With its stately buildings and beachside promenades, Pondicherry seems to belong to another era.
Coconut trees sway gently in the breeze, and a bright, blue sky spans overhead. From a beachside stall, chai-wallas (tea sellers) serve up piping hot masala chai and ice-cold kulfi (traditional Indian ice cream).
Although French colonial history lives on in Pondicherry’s auberges and cafes, its heart is still unmistakably Indian.
Pondicherry’s coastline is perfect for indulging on hot, lazy afternoons over a plate of local treats.
Check out Paradise Beach (5mi/8km from Chunnambar town), Mahe Beach (14mi/22km south of Kannur city), or simply stroll down Pondicherry’s 1mi (1.5 km) promenade.
True to the city’s mixed heritage, the promenade boasts memorial statues of both Mahatma Gandhi and Joan of Arc.
Feeling more adventurous? Plunge into the sea with one of the city’s scuba diving or snorkeling guides. They will gladly initiate newbies.
Or visit villages on the outskirts of the city by bike or motorcycle, with cheap daily or weekly rentals.
A highlight would be a day-trip to Tiruvannamalai, where you’ll find the main temple complex, filled with dozens of worshippers. This spot is far less explored than popular places such as Rishikesh.
Sri Ramana Maharshi lived in caves near here, and you can hike up on holy mountain, Arunachala. During full moon, thousands of people circle the mountain on foot, and that’s quite the experience (if you’re one for huge crowds).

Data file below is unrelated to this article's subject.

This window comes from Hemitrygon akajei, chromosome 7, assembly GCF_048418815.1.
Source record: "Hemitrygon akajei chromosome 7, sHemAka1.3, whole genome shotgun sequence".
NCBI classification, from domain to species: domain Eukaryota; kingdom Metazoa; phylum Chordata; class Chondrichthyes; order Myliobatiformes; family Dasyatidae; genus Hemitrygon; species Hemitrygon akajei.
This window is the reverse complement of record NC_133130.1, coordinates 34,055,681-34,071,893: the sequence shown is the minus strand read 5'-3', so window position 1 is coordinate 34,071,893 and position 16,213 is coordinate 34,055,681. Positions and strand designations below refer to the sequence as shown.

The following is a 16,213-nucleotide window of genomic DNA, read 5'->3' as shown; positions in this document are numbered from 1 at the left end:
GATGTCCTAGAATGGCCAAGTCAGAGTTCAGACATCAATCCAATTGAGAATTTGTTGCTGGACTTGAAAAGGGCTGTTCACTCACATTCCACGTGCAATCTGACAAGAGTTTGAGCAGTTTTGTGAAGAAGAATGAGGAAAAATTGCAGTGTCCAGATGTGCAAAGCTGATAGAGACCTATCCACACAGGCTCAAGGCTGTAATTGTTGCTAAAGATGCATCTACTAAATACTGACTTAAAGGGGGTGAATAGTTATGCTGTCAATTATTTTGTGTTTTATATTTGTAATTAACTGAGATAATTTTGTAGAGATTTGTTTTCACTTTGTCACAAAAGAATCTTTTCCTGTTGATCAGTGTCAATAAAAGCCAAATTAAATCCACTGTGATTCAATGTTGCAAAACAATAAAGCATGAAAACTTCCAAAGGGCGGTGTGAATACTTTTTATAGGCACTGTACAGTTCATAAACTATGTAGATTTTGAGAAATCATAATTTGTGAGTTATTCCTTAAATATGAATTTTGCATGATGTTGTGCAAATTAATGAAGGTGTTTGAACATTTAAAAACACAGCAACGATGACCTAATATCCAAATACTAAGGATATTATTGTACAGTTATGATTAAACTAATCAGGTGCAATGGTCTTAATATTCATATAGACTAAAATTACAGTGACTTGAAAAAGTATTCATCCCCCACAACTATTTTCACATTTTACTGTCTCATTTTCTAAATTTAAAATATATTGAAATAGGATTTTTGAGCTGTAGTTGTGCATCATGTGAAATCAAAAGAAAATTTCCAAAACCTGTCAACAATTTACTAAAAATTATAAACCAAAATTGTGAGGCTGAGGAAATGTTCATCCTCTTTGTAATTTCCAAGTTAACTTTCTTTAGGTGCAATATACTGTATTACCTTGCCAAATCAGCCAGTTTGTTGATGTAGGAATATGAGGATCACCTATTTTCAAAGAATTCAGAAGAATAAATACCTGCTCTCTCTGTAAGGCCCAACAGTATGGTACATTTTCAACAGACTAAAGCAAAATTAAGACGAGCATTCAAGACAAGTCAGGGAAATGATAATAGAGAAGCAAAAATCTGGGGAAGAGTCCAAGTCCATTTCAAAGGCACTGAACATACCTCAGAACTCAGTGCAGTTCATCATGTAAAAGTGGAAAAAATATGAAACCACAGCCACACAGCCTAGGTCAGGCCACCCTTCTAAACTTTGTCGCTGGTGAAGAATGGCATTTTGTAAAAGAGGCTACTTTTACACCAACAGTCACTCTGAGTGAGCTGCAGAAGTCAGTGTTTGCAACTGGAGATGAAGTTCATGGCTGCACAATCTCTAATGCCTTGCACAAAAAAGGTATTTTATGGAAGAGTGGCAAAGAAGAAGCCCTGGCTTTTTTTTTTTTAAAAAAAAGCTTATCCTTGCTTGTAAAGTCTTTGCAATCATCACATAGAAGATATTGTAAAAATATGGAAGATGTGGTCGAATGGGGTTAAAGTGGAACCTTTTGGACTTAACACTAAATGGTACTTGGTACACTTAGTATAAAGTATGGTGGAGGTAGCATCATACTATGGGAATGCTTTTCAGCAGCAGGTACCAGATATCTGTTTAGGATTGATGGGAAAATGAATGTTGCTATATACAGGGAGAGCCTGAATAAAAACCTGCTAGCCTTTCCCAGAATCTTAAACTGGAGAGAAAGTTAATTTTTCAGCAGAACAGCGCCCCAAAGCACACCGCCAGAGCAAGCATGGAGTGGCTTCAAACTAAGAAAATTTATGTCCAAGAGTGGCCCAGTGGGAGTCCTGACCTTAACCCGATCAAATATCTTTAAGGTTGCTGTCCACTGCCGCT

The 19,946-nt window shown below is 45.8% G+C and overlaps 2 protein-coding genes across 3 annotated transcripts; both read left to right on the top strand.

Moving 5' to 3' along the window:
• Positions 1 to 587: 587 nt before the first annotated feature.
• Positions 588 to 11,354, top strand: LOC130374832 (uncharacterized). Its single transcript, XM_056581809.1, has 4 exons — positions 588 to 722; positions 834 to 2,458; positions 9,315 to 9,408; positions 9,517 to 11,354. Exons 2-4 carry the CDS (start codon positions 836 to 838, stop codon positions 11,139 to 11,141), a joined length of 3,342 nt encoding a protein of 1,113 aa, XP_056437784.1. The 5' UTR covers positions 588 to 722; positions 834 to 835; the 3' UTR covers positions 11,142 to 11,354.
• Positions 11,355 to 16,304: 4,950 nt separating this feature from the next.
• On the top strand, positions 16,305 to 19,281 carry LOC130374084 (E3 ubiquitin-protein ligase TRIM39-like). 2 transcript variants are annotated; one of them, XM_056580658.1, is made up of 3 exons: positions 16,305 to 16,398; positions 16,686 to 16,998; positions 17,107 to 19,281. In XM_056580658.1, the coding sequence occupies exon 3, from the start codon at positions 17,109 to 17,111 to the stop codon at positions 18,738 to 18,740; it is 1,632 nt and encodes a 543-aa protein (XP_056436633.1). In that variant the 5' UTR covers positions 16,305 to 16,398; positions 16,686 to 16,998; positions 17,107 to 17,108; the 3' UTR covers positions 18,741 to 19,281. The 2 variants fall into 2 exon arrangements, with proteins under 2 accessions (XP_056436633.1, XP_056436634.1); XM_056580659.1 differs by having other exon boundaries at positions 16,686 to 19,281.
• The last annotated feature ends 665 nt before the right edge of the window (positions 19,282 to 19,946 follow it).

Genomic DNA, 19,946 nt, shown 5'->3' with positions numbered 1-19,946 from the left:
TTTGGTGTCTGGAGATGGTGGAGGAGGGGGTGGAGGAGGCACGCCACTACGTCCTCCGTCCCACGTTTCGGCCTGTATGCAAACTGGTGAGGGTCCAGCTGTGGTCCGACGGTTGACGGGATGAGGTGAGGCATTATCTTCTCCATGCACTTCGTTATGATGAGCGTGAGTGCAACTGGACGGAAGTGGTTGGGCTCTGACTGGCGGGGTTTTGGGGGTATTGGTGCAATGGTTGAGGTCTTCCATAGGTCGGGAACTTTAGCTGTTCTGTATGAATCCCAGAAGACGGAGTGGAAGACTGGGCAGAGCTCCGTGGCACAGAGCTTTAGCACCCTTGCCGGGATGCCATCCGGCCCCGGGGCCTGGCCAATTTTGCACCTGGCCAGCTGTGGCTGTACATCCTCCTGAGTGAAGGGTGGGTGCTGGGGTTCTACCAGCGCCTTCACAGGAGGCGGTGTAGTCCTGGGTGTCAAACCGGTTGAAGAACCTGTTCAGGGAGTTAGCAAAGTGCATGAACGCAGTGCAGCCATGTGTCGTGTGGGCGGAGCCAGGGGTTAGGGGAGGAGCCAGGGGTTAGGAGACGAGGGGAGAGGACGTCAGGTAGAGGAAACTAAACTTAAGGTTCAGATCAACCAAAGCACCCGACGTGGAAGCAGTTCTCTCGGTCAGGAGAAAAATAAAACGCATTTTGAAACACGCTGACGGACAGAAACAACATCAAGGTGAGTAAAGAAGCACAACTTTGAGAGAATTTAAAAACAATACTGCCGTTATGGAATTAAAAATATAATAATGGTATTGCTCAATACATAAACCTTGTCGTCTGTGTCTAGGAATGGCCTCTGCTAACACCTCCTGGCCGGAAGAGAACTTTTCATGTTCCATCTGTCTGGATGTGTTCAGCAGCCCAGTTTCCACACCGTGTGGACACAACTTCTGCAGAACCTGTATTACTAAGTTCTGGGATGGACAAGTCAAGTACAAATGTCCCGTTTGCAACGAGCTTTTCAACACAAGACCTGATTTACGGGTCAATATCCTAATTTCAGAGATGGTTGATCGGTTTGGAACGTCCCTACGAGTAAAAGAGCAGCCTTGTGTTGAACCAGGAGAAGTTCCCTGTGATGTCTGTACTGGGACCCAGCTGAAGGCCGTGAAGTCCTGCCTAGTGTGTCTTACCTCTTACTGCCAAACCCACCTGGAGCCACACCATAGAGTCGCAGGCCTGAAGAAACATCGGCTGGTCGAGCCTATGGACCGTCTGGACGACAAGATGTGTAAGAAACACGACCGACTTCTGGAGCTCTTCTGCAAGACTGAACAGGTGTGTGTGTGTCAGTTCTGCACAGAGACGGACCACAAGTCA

As you walk around the mountain, stop off at the little temples along the way. These temples are in honor of the nine grahas, or celestial planets.
The Pondicherry Museum offers a primer on south Indian art and history, displaying artifacts from the Pallava and Chola dynasties.
In search of something slightly more offbeat? With its hundreds of handmade dolls from all over India, the Jawahar Toy Museum has you covered.
Anyone looking for a more hands-on cultural experience should head to SITA Cultural Centre, which gives workshops on local crafts like flower garland making, Thanjavur painting, and Kolam making.
Most importantly, pay attention to the sights and sounds of the town. Tamil cultural traditions live on outside of museums, and are an important part of daily life as well.
With its unique ambiance and elegant, vine-covered houses, Pondicherry’s charming, historical French Quarter merits a long walk – or book yourself in for a stay at one of its leafy B&Bs.
Join picnickers at nearby Bharati Park. With its wide paths and abundant flower blossoms, it looks like a tropical version of a French public garden.
Don’t neglect Pondicherry’s vibrant spiritual center. At Manakula Vinayagar, a 500-year old Hindu temple, you may catch a glimpse of Lakshmi, the temple elephant.
The French Quarter contains the Sri Aurobindo Ashram, the former home of the Bengali freedom-fighter-turned-saint. On annual darshan days, you can join thousands of devotees to pay tribute to Aurobindo’s former quarters.
Check out Auroville, just a ten-minute drive from Pondicherry. Known as the “City of Dawn”, it’s a unique, utopian woodland township, with thousands of Indian and international residents and volunteers.
Stay for a day, or even months! The community hosts visitors and volunteers for year-round events, workshops, and training seminars on anything you might be interested in exploring, from meditation to permaculture.
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